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Should groups set their own norms? Maybe not

By Joyce Lin and Ayanna Perry
February 2022

When a new community forms, whether it’s an elementary school class or a teacher inquiry group, co-constructing norms or community expectations is often one of the members’ first tasks. The common rationale for this approach is that it builds community and creates buy-in (Allen & Blythe, 2015; Lakey, 2010).

Although we don’t disagree with the value of those benefits, our work in cultivating learning communities of beginning high school math and science teachers has shown us that the co-construction approach can also be challenging and problematic because it typically generates norms consistent with dominant perspectives and cultures. We advocate that norms should be given to (rather than created by) a newly formed community to elevate the different needs, goals, and perspectives of all team members, including those who feel marginalized.

''We advocate that norms should be given to a newly formed community to elevate the different needs, goals, & perspectives of all team members, including those who feel marginalized.'' #TheLearningPro @KnowlesTeachers Click To Tweet

This is the approach we take in the Knowles Teacher Initiative, where we work with beginning high school math and science teachers to examine their teaching practices. Our teaching fellows, who participate in a five-year program of mentoring and coaching plus financial support and membership in our national network, come to us with a range of educational backgrounds and varied beliefs, values, and expectations about teaching and learning.

With such diverse perspectives, we believe it is important to provide a set of consistent norms at the beginning of their fellowship experience and then help the fellows understand what these norms mean and look like in action, and how they build, support, and protect an inclusive learning community for the whole cohort. In this article, we explain our rationale behind our approach and present the norms we’ve given our fellows.

Why collaborative norms can be problematic

Norms are a set of assumptions or guidelines that define what constitutes appropriate or inappropriate behavior and that explain what actions are helpful or detrimental (National School Reform Faculty, 2014; Allen & Blythe, 2015). Norms can help create consistency, foster trust, and lead to openness and collaboration (Breidenstein et al., 2012).

The process through which a group establishes its norms has a large impact on the content of the norms. It also determines — often subconsciously — who the norms protect and serve, and who they don’t. Unexamined assumptions about the group’s work and its membership operate under the surface and can skew the norms toward the needs and interests of some members more than others.

There are two major assumptions implied when a group collaboratively sets norms before its members have done significant work together. The first assumption is that the definition of appropriate or inappropriate ways of working together accurately reflects the backgrounds and learning needs of all members. But, in truth, how someone acts and what is considered appropriate behavior for a particular setting is determined by social norms and rules that often serve to maintain the comfort of those who have membership in dominant groups.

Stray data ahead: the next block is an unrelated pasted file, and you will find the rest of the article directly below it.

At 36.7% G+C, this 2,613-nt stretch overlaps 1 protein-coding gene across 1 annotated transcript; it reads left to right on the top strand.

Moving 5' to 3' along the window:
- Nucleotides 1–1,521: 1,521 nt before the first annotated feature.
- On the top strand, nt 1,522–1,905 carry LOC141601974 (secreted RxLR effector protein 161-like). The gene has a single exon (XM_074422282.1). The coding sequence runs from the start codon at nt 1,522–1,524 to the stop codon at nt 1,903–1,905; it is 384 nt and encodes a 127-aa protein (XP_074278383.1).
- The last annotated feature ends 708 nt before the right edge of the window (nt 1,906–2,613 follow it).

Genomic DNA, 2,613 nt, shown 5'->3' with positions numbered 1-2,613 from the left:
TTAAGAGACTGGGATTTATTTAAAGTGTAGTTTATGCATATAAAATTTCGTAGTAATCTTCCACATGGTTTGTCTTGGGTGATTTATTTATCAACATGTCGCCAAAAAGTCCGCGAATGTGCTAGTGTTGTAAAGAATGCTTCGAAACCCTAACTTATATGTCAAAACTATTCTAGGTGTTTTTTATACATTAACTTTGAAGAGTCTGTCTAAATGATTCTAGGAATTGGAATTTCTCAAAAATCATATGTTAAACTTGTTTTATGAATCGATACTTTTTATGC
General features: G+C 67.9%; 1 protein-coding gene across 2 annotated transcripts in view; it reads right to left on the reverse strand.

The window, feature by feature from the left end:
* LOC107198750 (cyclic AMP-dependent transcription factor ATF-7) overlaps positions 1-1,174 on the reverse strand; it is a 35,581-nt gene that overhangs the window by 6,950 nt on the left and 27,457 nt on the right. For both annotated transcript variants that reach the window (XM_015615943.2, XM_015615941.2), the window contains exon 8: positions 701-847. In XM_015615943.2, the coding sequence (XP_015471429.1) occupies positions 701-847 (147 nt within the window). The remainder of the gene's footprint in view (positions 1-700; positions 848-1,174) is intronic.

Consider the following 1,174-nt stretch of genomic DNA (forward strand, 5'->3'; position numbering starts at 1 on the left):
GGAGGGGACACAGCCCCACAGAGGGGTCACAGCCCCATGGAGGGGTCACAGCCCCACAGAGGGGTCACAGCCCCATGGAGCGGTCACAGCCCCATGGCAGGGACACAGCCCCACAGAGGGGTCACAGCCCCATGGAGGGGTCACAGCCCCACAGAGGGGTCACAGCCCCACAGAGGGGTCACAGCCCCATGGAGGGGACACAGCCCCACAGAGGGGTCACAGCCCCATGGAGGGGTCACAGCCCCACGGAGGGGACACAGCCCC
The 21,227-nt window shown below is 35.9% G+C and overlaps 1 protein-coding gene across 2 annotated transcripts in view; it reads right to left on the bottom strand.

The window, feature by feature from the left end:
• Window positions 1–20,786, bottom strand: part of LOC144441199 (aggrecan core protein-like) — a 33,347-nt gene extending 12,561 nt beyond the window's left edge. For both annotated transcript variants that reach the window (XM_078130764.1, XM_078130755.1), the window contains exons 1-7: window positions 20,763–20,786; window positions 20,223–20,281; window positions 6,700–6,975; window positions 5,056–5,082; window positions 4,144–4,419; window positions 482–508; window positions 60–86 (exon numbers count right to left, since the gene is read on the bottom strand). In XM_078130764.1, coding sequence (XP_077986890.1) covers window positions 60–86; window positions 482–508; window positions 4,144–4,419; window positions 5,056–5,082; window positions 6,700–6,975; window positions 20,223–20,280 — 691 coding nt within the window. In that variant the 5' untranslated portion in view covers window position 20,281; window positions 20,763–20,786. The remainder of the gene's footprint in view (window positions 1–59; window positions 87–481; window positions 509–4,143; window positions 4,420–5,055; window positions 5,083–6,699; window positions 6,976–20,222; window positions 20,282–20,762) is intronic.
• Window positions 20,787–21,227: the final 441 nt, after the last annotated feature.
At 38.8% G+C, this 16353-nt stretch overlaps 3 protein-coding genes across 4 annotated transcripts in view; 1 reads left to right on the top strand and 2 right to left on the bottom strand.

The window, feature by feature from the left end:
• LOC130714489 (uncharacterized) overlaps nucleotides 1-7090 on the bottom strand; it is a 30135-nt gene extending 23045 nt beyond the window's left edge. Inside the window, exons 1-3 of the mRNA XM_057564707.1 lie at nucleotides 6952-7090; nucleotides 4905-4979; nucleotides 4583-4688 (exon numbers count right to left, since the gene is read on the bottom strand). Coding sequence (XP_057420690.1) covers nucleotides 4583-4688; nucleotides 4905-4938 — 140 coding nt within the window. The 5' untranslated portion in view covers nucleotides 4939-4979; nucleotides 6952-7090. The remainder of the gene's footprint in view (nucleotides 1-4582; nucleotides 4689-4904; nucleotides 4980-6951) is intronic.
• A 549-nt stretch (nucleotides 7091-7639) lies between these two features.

A group that hasn’t spent time interrogating these underlying social and cultural norms together and getting to know who is in their group (i.e. their identities and experiences) will usually assume community norms that are reflective of dominant culture. Those norms will therefore inherently, if unintentionally, reflect racist, classist, sexist, and ableist ways of existing.

For example, be respectful is a common norm that may be well-intentioned. But what does it mean to be respectful, and who gets to decide what is respectful? Without careful interrogation, this norm likely includes “be polite,” “don’t show emotion,” and “avoid conflict,” all assumptions of dominant culture’s expectations around communication. Therefore, setting norms without an explicit understanding of who its members are (and the goals of the group) will invariably neglect the preferred modes of expression of those who are most disenfranchised.

The second assumption, closely related to the first, is that the norms the group creates will equally protect and support each member. But this is unlikely to be the case if members have different beliefs, values, and ways of interacting with each other. If group members don’t know each other, it will be particularly risky for those who have a different perspective from the dominant one and those who don’t feel supported to speak up and advocate for themselves.

The most vulnerable members will end up feeling the least protected and their voices will be the least represented in group discussions going forward. This process happens quietly, so the common perception that a lack of dissent when establishing norms means all members feel represented and protected might be far from the truth for some members.

These assumptions are reinforced and perpetuated by the unrealistic timelines groups are often given for setting norms. For example, in the Protocol for Setting Norms (McDonald et al., 2013, p. 22), which asks participants to brainstorm norms and then negotiate the final set as a group, the authors indicate that norm-setting can take “10 minutes or much longer” — a guideline that is vague, at best, and massively underestimated, at worst. A different protocol, Setting Agreements Activity, which asks groups to select and negotiate from a list of 25 norms, allots only 40 minutes for a group of 16 people.